And there is the anonymous angle in this personal connect tangle, however oxymoronic it may sound. Mahajan talks about the callers to the late night show, Loveguru, one of the oldest running programmes, and she says that people talk about emotions which they would not express to themselves. People have talked about coming out of the closet, people have talked about relationships, people have talked about issues they have with their partners which they cannot discuss with their problems. They talk about their problems because they understand they are the problem in a relationship. It is liberating. You are speaking to a person who does not know you, who cannot see you, and whose ability to judge you is limited. And not being judgmental.” Gini says that there is another side to this anonymity, and it is the flip side. Over the last few years, and more specifically the last three years, she says people ring up “raging, saying nasty things, whether it is about religion, or a political leader. Because it is an anonymous medium, they actually have strong emotions and they are not afraid to say it. If you are upset with Arnab or Faye D’Souza, you rarely get to speak to them. You write on the Twitter, which is impersonal. Radio jockeys get lambasted. He has chances of speaking to me because the phone lines are open. So we get a lot of trolling. We get a lot negative feedback. It is very disturbing.”
Balanced and Fair
Is a liberal radio jockey vulnerable in these times? Mahajan thinks that on radio “jockeys are not defined as liberals or conservatives. It is still keeping open to a large extent. But even if your opinion differs, for example, should women be allowed into temples, now people who have strong opinions about this, people will call up and abuse you. And that is what happens whether you put it on air or not, you are still going through that entire process. Talking about Section 377, about homosexuality, the kind of things you hear, the amount of times I heard, ‘Go to Pakistan’. If you take a stance, ‘Tu jaanta hai mera baap kaun hai?’ has been replaced by ‘Pakistan chale jaa’. “Radio is constantly reinventing itself. Radio has reinvented so many times. I have to say mobile phones have given a new lease of life to radio. FM listenership is because mobiles have come, wherever they are commuting, I have seen people putting on headphones, listening to their own music or to radio, a lot of time they are listening to radio. It has seen resurgence. It is not going to die.” “It is the most emphatic medium. It changes every day. It is a very dynamic medium. When you are watching a news channel, when you are watching a television soap, you know what to expect. Radio does not have that predictability. If you are listening to a morning show, you will hear a variety at one singular place, at one point in time. You listen to music, you listen to traffic, you listen to opinion, you listen to a joke, you listen to a lot things coming together, all these are very fresh, it does not become monotonous.”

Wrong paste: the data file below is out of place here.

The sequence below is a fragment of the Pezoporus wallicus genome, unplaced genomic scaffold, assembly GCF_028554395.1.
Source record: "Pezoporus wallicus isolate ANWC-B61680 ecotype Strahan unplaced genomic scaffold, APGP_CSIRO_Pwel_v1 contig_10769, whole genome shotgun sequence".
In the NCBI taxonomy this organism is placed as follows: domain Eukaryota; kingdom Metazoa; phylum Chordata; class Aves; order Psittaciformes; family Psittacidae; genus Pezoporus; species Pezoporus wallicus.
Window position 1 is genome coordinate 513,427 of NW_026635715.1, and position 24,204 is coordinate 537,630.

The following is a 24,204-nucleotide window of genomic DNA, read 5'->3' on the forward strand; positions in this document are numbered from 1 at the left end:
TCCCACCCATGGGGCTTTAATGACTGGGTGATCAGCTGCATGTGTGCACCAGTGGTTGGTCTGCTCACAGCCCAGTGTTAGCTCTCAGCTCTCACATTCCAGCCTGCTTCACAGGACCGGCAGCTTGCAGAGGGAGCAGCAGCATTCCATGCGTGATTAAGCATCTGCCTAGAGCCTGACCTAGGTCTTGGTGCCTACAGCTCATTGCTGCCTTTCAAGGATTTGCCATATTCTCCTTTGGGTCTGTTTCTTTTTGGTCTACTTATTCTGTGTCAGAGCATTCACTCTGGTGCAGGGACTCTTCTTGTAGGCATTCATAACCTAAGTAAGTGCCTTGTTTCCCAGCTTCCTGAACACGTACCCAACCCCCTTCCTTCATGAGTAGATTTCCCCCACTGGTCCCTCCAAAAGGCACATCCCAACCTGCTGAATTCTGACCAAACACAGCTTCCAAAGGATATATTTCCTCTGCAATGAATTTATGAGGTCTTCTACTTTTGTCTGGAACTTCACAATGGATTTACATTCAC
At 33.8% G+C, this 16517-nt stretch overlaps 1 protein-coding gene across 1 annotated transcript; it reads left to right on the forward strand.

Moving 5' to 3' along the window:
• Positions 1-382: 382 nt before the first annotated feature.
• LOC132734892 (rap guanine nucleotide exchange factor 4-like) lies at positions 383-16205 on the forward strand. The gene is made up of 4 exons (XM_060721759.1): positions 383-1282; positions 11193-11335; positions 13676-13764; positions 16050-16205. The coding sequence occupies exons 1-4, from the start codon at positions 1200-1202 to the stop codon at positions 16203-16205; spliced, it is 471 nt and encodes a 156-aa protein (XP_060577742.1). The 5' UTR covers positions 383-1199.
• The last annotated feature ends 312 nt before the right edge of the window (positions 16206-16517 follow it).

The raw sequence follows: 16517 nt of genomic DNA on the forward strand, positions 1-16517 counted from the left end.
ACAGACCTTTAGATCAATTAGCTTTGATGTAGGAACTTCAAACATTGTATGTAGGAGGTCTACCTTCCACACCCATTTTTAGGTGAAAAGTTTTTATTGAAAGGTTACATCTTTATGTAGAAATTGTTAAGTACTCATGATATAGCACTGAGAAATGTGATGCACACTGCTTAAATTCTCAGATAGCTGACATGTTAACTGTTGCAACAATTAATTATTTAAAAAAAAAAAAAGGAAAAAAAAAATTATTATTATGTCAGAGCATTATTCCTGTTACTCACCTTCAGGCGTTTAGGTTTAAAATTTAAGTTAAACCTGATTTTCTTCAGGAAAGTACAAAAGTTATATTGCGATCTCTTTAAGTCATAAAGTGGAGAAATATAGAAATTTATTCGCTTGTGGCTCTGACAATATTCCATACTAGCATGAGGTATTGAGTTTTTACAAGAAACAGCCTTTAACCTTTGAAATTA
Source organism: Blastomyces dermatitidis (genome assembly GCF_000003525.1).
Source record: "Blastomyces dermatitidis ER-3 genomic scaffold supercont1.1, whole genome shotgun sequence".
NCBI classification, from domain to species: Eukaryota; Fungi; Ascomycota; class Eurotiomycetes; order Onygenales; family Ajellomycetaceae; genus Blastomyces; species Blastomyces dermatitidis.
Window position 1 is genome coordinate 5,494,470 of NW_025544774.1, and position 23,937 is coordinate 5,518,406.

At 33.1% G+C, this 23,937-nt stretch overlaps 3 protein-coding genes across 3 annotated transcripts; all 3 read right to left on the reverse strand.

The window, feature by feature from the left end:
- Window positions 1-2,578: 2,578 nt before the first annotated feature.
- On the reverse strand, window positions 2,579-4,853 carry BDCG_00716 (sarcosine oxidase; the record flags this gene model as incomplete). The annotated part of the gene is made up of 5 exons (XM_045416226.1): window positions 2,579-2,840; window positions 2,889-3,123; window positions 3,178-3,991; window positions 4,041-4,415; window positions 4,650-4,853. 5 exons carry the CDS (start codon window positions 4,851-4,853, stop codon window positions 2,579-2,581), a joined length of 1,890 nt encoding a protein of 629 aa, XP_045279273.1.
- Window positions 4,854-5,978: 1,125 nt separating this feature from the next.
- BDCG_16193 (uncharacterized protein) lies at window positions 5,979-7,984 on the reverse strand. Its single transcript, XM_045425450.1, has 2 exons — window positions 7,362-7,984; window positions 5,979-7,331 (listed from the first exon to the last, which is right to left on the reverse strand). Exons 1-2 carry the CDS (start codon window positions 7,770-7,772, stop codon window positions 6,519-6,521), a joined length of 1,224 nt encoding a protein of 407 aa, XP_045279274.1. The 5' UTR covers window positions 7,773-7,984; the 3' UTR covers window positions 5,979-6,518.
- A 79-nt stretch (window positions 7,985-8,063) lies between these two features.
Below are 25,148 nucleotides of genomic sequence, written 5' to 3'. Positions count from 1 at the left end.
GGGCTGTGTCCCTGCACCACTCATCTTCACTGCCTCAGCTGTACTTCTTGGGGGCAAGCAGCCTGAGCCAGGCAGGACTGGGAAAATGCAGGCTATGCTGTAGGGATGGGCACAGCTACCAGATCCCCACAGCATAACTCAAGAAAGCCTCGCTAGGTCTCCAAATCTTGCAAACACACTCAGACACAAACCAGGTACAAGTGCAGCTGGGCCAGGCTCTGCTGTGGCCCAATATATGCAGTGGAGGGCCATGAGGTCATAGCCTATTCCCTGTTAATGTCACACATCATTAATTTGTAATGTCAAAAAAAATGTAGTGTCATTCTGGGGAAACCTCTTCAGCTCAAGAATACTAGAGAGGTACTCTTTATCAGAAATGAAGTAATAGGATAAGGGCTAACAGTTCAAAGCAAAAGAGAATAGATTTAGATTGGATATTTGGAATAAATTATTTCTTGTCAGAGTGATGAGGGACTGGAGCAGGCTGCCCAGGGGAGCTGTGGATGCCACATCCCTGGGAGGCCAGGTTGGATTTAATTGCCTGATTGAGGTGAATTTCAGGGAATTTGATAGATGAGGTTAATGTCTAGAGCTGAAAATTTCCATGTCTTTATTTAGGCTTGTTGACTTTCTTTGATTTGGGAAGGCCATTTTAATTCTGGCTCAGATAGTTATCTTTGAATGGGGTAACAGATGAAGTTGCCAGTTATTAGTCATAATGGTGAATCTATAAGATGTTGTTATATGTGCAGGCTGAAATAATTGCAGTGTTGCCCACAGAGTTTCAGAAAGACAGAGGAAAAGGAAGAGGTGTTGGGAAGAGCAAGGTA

“Radio is one of the toughest mediums. You never stop thinking. Even if you go to buy vegetables, and the vegetable vendor has said something, you are thinking in your head I have to use this. If there is a person driving and he is making a gesture, you say I need to use this, if you see a baby on the street, you think you can connect this. So there is no stopping. There is no point where you are resting. Because it is a slice of life, and the damned slice of life happens 24x7.” “There is a mind block that if you want to enter radio, you need a melodious voice. That is not important. What you need for radio is a very open mind, a very questioning mind, somebody who is interested in knowing people generally, somebody who likes talking, and you need to know what you are saying. Radio is not about learnt scripts and repeatition. You should have the ability really to have a conversation. It is not about ex tempore. Radio is not limited to questions and answers. If you ring me up and want me to talk about something I have not talked about, you should have the ability to carry on the conversation. Radio is not just about talking. It is about listening.”
“Radio is literally driven by cab-drivers. Every time I sit in a cab, I ask which radio station you are listening to. Because they are the ones who are taking people from one point to another. Cab-drivers form an important part of conversation for the radio. Their opinions are fantastic. In the middle of a conversation, a cab-driver told me how he really liked the Kejriwal government a little before and how he is a little upset with them now. What he thinks about Modi and his government. They give very key points. A cab-driver rang up and said that he was taking a girl from one point to another. She was crying and he asked her what happened. She told that the person whom she came to meet has ditched her. The cab-driver said, ‘I am very upset that Delhi has such people.’ “One of the nicest things I have heard about radio is that you need to be relevant to the guy driving the cab and the guy sitting at the back. If you can make them smile at the same thing, you can get both to react to something, because they come from absolutely different social strata. Then you know a topic is relevant.” “I have had grandmothers calling, grandfathers calling. The amount of older people who called, they gave out the saddest stories. ‘Radio creates a sense of huge community.” Ginnie Mahajan remains an articulate voice and she has spoken her heart and mind. We are not going to add anything more about her. As a radio jockey her voice is what has been put forth here. A slice of new India if you like. As she says, “A slice of life, 24x7.”